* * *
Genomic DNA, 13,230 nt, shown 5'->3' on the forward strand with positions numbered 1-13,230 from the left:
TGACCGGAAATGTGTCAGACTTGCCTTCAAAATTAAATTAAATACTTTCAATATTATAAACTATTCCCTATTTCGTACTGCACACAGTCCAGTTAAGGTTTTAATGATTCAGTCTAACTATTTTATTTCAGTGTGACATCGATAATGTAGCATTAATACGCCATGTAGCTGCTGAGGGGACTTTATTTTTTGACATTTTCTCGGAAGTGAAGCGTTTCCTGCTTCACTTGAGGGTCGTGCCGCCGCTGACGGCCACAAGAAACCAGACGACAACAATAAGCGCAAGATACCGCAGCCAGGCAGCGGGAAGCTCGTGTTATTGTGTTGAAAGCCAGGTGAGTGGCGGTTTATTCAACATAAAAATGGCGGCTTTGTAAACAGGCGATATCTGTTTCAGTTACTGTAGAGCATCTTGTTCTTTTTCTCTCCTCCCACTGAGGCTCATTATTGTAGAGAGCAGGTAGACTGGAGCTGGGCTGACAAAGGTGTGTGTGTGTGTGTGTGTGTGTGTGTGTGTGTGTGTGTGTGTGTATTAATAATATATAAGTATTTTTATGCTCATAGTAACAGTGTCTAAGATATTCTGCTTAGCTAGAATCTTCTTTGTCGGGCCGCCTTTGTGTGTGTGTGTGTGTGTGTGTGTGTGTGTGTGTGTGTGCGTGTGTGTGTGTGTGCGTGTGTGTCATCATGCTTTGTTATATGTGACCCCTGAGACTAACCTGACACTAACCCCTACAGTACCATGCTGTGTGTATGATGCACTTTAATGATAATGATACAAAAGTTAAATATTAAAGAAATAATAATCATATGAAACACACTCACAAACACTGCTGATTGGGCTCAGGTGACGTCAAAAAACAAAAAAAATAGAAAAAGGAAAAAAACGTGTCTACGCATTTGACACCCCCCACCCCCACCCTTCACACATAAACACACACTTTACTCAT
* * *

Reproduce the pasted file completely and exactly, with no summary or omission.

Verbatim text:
Genomic DNA, 13,230 nt, shown 5'->3' on the forward strand with positions numbered 1-13,230 from the left:
TGACCGGAAATGTGTCAGACTTGCCTTCAAAATTAAATTAAATACTTTCAATATTATAAACTATTCCCTATTTCGTACTGCACACAGTCCAGTTAAGGTTTTAATGATTCAGTCTAACTATTTTATTTCAGTGTGACATCGATAATGTAGCATTAATACGCCATGTAGCTGCTGAGGGGACTTTATTTTTTGACATTTTCTCGGAAGTGAAGCGTTTCCTGCTTCACTTGAGGGTCGTGCCGCCGCTGACGGCCACAAGAAACCAGACGACAACAATAAGCGCAAGATACCGCAGCCAGGCAGCGGGAAGCTCGTGTTATTGTGTTGAAAGCCAGGTGAGTGGCGGTTTATTCAACATAAAAATGGCGGCTTTGTAAACAGGCGATATCTGTTTCAGTTACTGTAGAGCATCTTGTTCTTTTTCTCTCCTCCCACTGAGGCTCATTATTGTAGAGAGCAGGTAGACTGGAGCTGGGCTGACAAAGGTGTGTGTGTGTGTGTGTGTGTGTGTGTGTGTGTGTGTGTGTGTGTATTAATAATATATAAGTATTTTTATGCTCATAGTAACAGTGTCTAAGATATTCTGCTTAGCTAGAATCTTCTTTGTCGGGCCGCCTTTGTGTGTGTGTGTGTGTGTGTGTGTGTGTGTGTGTGTGTGCGTGTGTGTGTGTGTGCGTGTGTGTCATCATGCTTTGTTATATGTGACCCCTGAGACTAACCTGACACTAACCCCTACAGTACCATGCTGTGTGTATGATGCACTTTAATGATAATGATACAAAAGTTAAATATTAAAGAAATAATAATCATATGAAACACACTCACAAACACTGCTGATTGGGCTCAGGTGACGTCAAAAAACAAAAAAAATAGAAAAAGGAAAAAAACGTGTCTACGCATTTGACACCCCCCACCCCCACCCTTCACACATAAACACACACTTTACTCAT